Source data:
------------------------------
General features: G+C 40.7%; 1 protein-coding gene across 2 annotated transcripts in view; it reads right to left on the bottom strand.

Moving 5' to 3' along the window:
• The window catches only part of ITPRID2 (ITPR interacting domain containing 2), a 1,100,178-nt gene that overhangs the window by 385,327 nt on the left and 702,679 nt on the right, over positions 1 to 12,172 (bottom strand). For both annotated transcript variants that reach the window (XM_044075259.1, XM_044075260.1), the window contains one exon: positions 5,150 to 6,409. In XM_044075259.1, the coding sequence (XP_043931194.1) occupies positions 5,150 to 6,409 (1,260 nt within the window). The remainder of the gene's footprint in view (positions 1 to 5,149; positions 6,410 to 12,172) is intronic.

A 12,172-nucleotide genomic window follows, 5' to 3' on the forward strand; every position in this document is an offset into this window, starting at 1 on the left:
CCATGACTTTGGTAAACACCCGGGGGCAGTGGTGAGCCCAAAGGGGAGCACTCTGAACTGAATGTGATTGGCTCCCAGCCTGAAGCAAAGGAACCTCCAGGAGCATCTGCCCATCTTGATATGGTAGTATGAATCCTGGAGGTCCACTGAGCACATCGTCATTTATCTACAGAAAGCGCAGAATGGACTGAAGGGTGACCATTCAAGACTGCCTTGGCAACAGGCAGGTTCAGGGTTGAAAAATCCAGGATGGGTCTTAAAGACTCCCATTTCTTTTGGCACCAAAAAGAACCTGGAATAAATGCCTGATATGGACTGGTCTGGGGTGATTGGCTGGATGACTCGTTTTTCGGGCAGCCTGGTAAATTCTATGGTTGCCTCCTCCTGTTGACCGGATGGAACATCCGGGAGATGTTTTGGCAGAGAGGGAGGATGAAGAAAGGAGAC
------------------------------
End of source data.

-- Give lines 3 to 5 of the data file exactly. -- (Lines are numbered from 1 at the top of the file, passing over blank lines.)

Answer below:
• The window catches only part of ITPRID2 (ITPR interacting domain containing 2), a 1,100,178-nt gene that overhangs the window by 385,327 nt on the left and 702,679 nt on the right, over positions 1 to 12,172 (bottom strand). For both annotated transcript variants that reach the window (XM_044075259.1, XM_044075260.1), the window contains one exon: positions 5,150 to 6,409. In XM_044075259.1, the coding sequence (XP_043931194.1) occupies positions 5,150 to 6,409 (1,260 nt within the window). The remainder of the gene's footprint in view (positions 1 to 5,149; positions 6,410 to 12,172) is intronic.

A 12,172-nucleotide genomic window follows, 5' to 3' on the forward strand; every position in this document is an offset into this window, starting at 1 on the left:
CCATGACTTTGGTAAACACCCGGGGGCAGTGGTGAGCCCAAAGGGGAGCACTCTGAACTGAATGTGATTGGCTCCCAGCCTGAAGCAAAGGAACCTCCAGGAGCATCTGCCCATCTTGATATGGTAGTATGAATCCTGGAGGTCCACTGAGCACATCGTCATTTATCTACAGAAAGCGCAGAATGGACTGAAGGGTGACCATTCAAGACTGCCTTGGCAACAGGCAGGTTCAGGGTTGAAAAATCCAGGATGGGTCTTAAAGACTCCCATTTCTTTTGGCACCAAAAAGAACCTGGAATAAATGCCTGATATGGACTGGTCTGGGGTGATTGGCTGGATGACTCGTTTTTCGGGCAGCCTGGTAAATTCTATGGTTGCCTCCTCCTGTTGACCGGATGGAACATCCGGGAGATGTTTTGGCAGAGAGGGAGGATGAAGAAAGGAGAC